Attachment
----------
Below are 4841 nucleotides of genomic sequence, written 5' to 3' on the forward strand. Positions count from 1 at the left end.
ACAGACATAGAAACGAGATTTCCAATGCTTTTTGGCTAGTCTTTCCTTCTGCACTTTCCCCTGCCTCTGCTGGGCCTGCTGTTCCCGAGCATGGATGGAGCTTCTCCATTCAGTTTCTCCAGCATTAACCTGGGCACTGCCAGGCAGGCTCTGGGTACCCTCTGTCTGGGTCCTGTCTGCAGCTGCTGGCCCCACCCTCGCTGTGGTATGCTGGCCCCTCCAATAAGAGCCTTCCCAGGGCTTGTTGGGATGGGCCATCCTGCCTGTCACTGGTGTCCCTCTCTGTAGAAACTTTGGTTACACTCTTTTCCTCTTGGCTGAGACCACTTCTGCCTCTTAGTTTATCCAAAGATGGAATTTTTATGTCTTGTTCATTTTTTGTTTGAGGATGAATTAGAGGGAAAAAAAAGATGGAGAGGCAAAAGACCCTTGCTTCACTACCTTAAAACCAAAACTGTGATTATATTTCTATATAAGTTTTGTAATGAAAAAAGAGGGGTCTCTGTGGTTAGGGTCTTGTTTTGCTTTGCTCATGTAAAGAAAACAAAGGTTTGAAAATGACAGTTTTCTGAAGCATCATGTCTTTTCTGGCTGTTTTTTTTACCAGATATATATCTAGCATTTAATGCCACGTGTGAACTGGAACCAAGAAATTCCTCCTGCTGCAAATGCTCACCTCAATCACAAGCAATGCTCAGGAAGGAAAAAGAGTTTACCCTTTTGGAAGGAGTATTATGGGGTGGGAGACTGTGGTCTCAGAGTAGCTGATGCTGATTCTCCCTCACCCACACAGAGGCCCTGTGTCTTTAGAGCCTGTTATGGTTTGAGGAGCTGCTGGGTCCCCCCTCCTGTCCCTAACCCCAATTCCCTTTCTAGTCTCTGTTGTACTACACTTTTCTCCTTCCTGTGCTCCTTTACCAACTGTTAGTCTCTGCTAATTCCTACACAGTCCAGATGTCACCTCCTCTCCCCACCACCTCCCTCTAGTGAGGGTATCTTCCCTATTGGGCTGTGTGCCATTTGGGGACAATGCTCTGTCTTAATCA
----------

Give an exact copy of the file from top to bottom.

Below are 4841 nucleotides of genomic sequence, written 5' to 3' on the forward strand. Positions count from 1 at the left end.
ACAGACATAGAAACGAGATTTCCAATGCTTTTTGGCTAGTCTTTCCTTCTGCACTTTCCCCTGCCTCTGCTGGGCCTGCTGTTCCCGAGCATGGATGGAGCTTCTCCATTCAGTTTCTCCAGCATTAACCTGGGCACTGCCAGGCAGGCTCTGGGTACCCTCTGTCTGGGTCCTGTCTGCAGCTGCTGGCCCCACCCTCGCTGTGGTATGCTGGCCCCTCCAATAAGAGCCTTCCCAGGGCTTGTTGGGATGGGCCATCCTGCCTGTCACTGGTGTCCCTCTCTGTAGAAACTTTGGTTACACTCTTTTCCTCTTGGCTGAGACCACTTCTGCCTCTTAGTTTATCCAAAGATGGAATTTTTATGTCTTGTTCATTTTTTGTTTGAGGATGAATTAGAGGGAAAAAAAAGATGGAGAGGCAAAAGACCCTTGCTTCACTACCTTAAAACCAAAACTGTGATTATATTTCTATATAAGTTTTGTAATGAAAAAAGAGGGGTCTCTGTGGTTAGGGTCTTGTTTTGCTTTGCTCATGTAAAGAAAACAAAGGTTTGAAAATGACAGTTTTCTGAAGCATCATGTCTTTTCTGGCTGTTTTTTTTACCAGATATATATCTAGCATTTAATGCCACGTGTGAACTGGAACCAAGAAATTCCTCCTGCTGCAAATGCTCACCTCAATCACAAGCAATGCTCAGGAAGGAAAAAGAGTTTACCCTTTTGGAAGGAGTATTATGGGGTGGGAGACTGTGGTCTCAGAGTAGCTGATGCTGATTCTCCCTCACCCACACAGAGGCCCTGTGTCTTTAGAGCCTGTTATGGTTTGAGGAGCTGCTGGGTCCCCCCTCCTGTCCCTAACCCCAATTCCCTTTCTAGTCTCTGTTGTACTACACTTTTCTCCTTCCTGTGCTCCTTTACCAACTGTTAGTCTCTGCTAATTCCTACACAGTCCAGATGTCACCTCCTCTCCCCACCACCTCCCTCTAGTGAGGGTATCTTCCCTATTGGGCTGTGTGCCATTTGGGGACAATGCTCTGTCTTAATCA